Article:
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Derin Clark

Derin Clark

Online Reporter
Published: 05/08/2020

A survey carried out by Nationwide in May found that the lockdown led to 15% of people considering moving home. Whether homeowners are looking for a new home as a result of lockdown or had already planned to move home this year, since lockdown restrictions began to be lifted, the property market has quickly begun moving again. This, coupled with the Government’s stamp duty threshold increase, means that many homeowners will be considering moving home over the coming months.

For those considering moving, we’ve looked at what currently makes it a good time to move home and some factors homeowners should be cautious about.

Stamp duty threshold increase

Last month, the Government increased the stamp duty threshold in England and Northern Ireland to £500,000 until 31 March 2021, which Nationwide states should mean that 90% of home purchasers in England will pay no stamp duty for the next nine months. As well as this, the Scottish Government has increased the threshold for its Land & Building Transaction Tax (LBTT) to £250,000 and Nationwide states this will result in 80% of homebuyers in Scotland paying no LBTT. Meanwhile, the Welsh Government has also increased the threshold for its Land Transactions Tax (LTT) to £250,000.

As a result of these temporary tax changes, many people buying residential properties in the UK will pay less tax on their house purchases, which will lower the cost of the purchase overall.

You can find out how much stamp duty you will have to pay on a property by using our stamp duty calculator.

House prices rise month-on-month

Already the property industry has reported a month-on-month increase in house prices. For example, data released by Nationwide showed that during June house prices turned negative for the first time since 2012, falling by 1.4% month-on-month, but in July house prices recovered increasing by 1.7% month-on-month. While property prices seemed to bounce back quickly, the July data could be a reflection of house buyers having to put their purchases on hold during lockdown and only being able to proceed when lockdown restrictions eased.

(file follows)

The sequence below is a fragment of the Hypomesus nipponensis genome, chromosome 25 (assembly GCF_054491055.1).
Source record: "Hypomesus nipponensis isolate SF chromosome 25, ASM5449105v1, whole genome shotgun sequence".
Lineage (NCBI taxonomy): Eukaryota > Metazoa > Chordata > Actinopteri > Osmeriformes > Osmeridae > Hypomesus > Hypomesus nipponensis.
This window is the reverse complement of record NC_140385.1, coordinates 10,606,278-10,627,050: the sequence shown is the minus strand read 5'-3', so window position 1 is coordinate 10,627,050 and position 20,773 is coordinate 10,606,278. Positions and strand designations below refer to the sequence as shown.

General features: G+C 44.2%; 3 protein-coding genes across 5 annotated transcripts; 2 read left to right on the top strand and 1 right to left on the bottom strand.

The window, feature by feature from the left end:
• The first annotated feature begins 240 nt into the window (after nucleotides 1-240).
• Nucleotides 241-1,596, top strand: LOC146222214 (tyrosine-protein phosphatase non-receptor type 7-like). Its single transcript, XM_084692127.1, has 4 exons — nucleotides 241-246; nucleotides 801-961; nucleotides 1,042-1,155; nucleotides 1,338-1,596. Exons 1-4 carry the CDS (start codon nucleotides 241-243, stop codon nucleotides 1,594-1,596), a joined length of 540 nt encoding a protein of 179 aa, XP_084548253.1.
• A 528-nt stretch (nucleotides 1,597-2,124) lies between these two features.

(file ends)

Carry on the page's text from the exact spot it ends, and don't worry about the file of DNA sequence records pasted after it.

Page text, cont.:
The Royal Institute of Chartered Surveyors’ (RICS) June 2020 UK Residential Survey showed a more complicated picture of the housing market as, although the market did start to see signs of recovery during June notably with an increase in buyer enquires, newly agreed sales and new property listings, RICS also warned that the “12-month sales expectations are now marginally negative”. It should be noted that this report was issued before the Government’s stamp duty threshold increase, but in the report, RICS stated that “the challenging economic climate is likely to dampen market conditions for some time to come”.

Home-mover mortgage rates remain competitive

Home-movers looking for a two or five year fixed rate deal will find that the moving home mortgage charts are currently still highly competitive. For example, in the two year fixed moving home chart, the lowest rate on offer is 1.14% (4.4% APRC) fixed until 31 October 2022. This rate comes from Leeds Building Society and is available at a 75% loan-to-value (LTV). In the five year fixed rate moving home mortgage chart, the lowest rate on offer comes from West Brom Building Society, which offers 1.40% (3.1% APRC) fixed until 30 September 2025 at 60% LTV.

While moving home mortgage rates are low at the moment, over the last few months mortgage lenders have been more cautious with their lending. This has been noticeable with the withdrawal of high LTV and first-time buyer mortgage deals from the market, but as the uncertain economic climate continues, this could result in lenders withdrawing deals or increasing rates on lower LTVs as well.

All the current moving home deals can be found on our moving home mortgage chart. Alternatively, you can speak to a mortgage broker who can help you to find the best deal for your individual circumstance.


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